Fickle Knitter Book Signing at Strands and Stitches on June 9, 2012

Posted on Jun 07, 2012. 0 comments

FK_Cover8x10 I'll be at Strands and Stitches in Laguna Beach, California located right off of Pacific Coast Highway this Saturday, June 9th from 12-5 signing Leaves, Fickle Knitter Design Volume 1. World Wide Knit In Public Day June 9th, 2012 We'll also be celebrating Strands and Stitches' 20th Anniversary AND World Wide Knit in Public Day with Mira from Baah Yarn and up and coming designer Suzanne Nielsen! So if you're in the area please stop by and tell 'em Fickle Knitter sent ya. Read more »

Leaves, Fickle Knitter Design Volume 1 Reviewed in Summer 2012 Interweave Knits by Clara Parkes

Posted on Jun 04, 2012. 2 comments

"The premise of Michelle Miller's Fickle Knitter Design Volume 1: Leaves is one most of us will appreciate--patterns that use 395 or fewer yards of yarn. We've seen a lot of people try this approach, small-scale and mainstream publishers alike, but the results don't always scale aesthetically to match the amount of yarn the projects use. All eight of Michelle Miller's designs in this book do, and beautifully."
--Clara Parkes, "the Booklet" Summer 2012 Interweave Knits

Having my first book reviewed by Clara Parkes has been one of the top 5 best experiences of all time while working in the Knitting Industry. Do you know Clara? If not, pull up a chair.

Clara has owned and operated Knitter's Review since the year 2000. Knitter's Review is a website and weekly Newsletter (Sign up Here) where Clara writes and publishes honest and thoughtful reviews on all manner of knitting topics. I've been a reader taking Clara's advice since I started knitting in 2004. The Knitter's Review forums has provided me with a bevy of information with helpful folks offering advice over the years.

Clara has written three amazing books, The Knitter's Book of Socks, The Knitter's Book of Yarn, and The Knitter's Book of Wool.

This year she's begun filming segments for Knitting Daily TV, making appearances on her local ABC news affiliate WMTW, traveling the country for knitted related teaching and speaking engagements, and baking as well as creating her world famous "Claramels" caramels as well as maintaining a rich and varied sense of humor.

What does all this mean? That I'm as happy as a pig in a poke to have had my work featured in a review by Clara with the likes of Brooklyn Tweed and Ysolda Teague. Thank you so much Clara for including Leaves, Fickle Knitter Design Volume 1 in your column!

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What to do when you think you might run out of yarn by Michelle Miller

Posted on Jun 03, 2012. 6 comments

This article addresses some options available to you when you might run out of yarn while knitting a one skein triangle shawl. What makes me qualified to talk on the subject? I have run out of yarn while knitting a project and in my tenure as a designer I knit a lot of triangle shawls and talk with people who have knit a lot of shawls.

Fickle Knitter Design

Buy More Yarn
Let's start in the beginning and address the easiest solution. Buying more yarn! Way back in 2007 when I was footloose and fancy free I knit Shaped Triangle from A Gathering of Lace. I cast on without making a gauge swatch and without paying any regard to the yarn used in the pattern, the yardage requirements, or how a change in yarn could affect my gauge (kind of hard to determine since I didn't bother with a swatch in the first place!). So when I ran out of my Lorna's Laces Helen's Lace Multi I marched into my favorite LYS and bought another skein. Another option strongly related to Buying More Yarn is Trading for Stash on Ravelry. You can search knitter's stashes on ravelry and some might even sell or trade you their left over yarn! Ravelry is amazing. I know.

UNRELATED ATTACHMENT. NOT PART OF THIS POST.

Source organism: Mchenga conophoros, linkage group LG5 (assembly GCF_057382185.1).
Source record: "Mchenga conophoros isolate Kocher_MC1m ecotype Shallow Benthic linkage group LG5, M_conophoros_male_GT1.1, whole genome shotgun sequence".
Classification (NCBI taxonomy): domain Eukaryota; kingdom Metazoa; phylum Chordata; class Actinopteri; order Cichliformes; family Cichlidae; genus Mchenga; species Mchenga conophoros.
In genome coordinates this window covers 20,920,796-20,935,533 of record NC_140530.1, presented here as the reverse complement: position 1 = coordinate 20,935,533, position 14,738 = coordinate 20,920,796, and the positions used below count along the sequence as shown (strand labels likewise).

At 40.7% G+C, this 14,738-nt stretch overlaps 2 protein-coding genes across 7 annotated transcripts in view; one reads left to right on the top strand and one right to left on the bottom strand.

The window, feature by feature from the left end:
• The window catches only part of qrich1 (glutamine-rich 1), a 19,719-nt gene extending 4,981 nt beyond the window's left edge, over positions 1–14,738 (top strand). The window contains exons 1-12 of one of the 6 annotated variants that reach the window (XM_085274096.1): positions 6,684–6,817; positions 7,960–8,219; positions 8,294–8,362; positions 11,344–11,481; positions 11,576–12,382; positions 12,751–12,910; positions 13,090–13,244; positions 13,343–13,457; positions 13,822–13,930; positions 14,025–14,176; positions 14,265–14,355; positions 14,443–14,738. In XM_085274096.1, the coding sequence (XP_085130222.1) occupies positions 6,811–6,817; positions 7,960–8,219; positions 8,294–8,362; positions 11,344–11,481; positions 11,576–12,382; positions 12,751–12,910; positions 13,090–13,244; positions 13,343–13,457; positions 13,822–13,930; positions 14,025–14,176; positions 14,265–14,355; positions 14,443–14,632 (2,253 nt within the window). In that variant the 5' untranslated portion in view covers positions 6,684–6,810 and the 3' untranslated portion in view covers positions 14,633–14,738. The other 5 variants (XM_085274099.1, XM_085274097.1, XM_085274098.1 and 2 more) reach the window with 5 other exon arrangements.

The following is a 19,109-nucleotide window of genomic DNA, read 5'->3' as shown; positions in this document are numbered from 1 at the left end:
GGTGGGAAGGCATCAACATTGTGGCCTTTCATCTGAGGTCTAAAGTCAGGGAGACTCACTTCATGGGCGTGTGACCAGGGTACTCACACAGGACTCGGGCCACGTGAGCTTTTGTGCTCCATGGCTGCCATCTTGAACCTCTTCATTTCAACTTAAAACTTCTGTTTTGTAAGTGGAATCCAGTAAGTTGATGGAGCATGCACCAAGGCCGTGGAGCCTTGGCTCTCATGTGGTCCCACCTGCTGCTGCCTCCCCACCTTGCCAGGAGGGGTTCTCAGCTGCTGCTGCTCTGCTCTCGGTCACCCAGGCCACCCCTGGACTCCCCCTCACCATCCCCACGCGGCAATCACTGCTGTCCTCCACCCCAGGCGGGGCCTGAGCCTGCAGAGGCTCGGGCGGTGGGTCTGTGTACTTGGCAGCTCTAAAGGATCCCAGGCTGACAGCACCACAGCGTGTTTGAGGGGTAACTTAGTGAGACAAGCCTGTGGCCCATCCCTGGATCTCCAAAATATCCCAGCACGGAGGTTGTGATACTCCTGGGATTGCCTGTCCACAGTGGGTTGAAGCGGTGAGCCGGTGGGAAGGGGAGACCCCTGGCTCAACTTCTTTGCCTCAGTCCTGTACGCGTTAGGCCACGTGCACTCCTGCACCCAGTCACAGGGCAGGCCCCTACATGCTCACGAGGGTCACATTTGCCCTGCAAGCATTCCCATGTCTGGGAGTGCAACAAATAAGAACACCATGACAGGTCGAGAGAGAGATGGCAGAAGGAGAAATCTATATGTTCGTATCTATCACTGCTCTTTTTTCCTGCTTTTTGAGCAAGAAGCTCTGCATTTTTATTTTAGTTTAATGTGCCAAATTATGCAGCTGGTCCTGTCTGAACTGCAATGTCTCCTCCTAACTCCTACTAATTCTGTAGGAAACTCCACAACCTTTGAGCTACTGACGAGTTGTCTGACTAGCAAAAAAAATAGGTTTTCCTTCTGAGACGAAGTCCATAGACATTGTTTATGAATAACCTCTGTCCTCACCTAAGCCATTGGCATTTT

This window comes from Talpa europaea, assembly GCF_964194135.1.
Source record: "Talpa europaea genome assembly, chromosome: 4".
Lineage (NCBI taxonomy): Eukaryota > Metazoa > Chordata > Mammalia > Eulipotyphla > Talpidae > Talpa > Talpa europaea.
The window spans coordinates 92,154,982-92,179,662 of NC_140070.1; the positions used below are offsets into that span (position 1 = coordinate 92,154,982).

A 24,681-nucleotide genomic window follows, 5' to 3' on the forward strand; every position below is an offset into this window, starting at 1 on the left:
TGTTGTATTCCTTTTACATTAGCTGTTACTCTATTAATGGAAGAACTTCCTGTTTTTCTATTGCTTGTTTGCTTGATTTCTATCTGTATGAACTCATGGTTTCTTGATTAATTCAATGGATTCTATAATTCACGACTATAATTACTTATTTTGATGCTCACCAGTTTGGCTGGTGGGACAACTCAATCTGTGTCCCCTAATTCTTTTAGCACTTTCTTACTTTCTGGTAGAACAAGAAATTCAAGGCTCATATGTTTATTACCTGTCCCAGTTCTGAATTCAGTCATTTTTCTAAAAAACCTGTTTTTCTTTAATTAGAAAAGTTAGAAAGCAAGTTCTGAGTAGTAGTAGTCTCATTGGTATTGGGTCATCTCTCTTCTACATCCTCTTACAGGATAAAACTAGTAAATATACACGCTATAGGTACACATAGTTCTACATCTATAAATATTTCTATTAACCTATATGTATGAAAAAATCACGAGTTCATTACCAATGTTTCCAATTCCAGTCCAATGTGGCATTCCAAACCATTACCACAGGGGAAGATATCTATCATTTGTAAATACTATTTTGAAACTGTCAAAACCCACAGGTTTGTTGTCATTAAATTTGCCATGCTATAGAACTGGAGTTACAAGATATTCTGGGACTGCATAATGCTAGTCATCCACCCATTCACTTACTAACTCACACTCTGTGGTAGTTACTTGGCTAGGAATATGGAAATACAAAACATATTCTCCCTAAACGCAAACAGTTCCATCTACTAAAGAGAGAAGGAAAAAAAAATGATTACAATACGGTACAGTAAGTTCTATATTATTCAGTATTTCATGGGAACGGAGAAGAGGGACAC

But Wait, What if You're Not Sure if you have enough Yarn?
I weigh my skeins before I start a top down triangle with a knit on edge. Actually, I weigh ALL the yarn I knit with because I have to record the yardage used when I write patterns! And I'll share a little secret with you. You can weigh your yarn and relate it directly to yardage by recording what is on the yarn label. How so? Let's say our yarn has 400 yards and weighs 100 grams. After knitting the main body of the shawl but before starting the knit on edging let's say I have 50 grams left. So how much yardage is that? Well let's see using a ratio, shall we?

x yards = 50 grams
400 yards = 100 grams.

Solving for x we find that x = (50*400)/100 = 200 yards left.

If you are still not certain about whether or not you'll have enough yarn you can continue weighing your yarn after knit on edging repeats to see how much each repeat weighs and compare that with how much knitting you have left to do. Let's take the simplest example of this and see how much yarn we have left after knitting the short row center, other wise known as the half way point when working a knit on edging onto a triangle shawl.

After the short row center we have 28 grams left. That means we used 22 grams from the 50 grams we had earlier when we started the edging. Since 28 grams is greater than 22 grams we should have enough yarn!

Use Smaller Knitting Needles on the Knit On Edge
I usually suggest a rule of thumb for determining yarn usage for those who want to knit a larger shawl. If you want to continue knitting one of my patterns so that it's larger you are welcome to do so. If you save 50% of the yarn by weight (i.e. 50 grams if you have 100) you ought to have enough to work your edging without running out. If you find that you have less than 50% of your yarn left by weight you can try a sneaky trick that won't change the overall appearance of your finished object too much. Try knitting the edging on a knitting needle a size or two smaller than what you knit the main body with. I don't do this in my patterns since I'm writing for other people to knit, but it is a simple and elegant solution to guard against running out of yarn.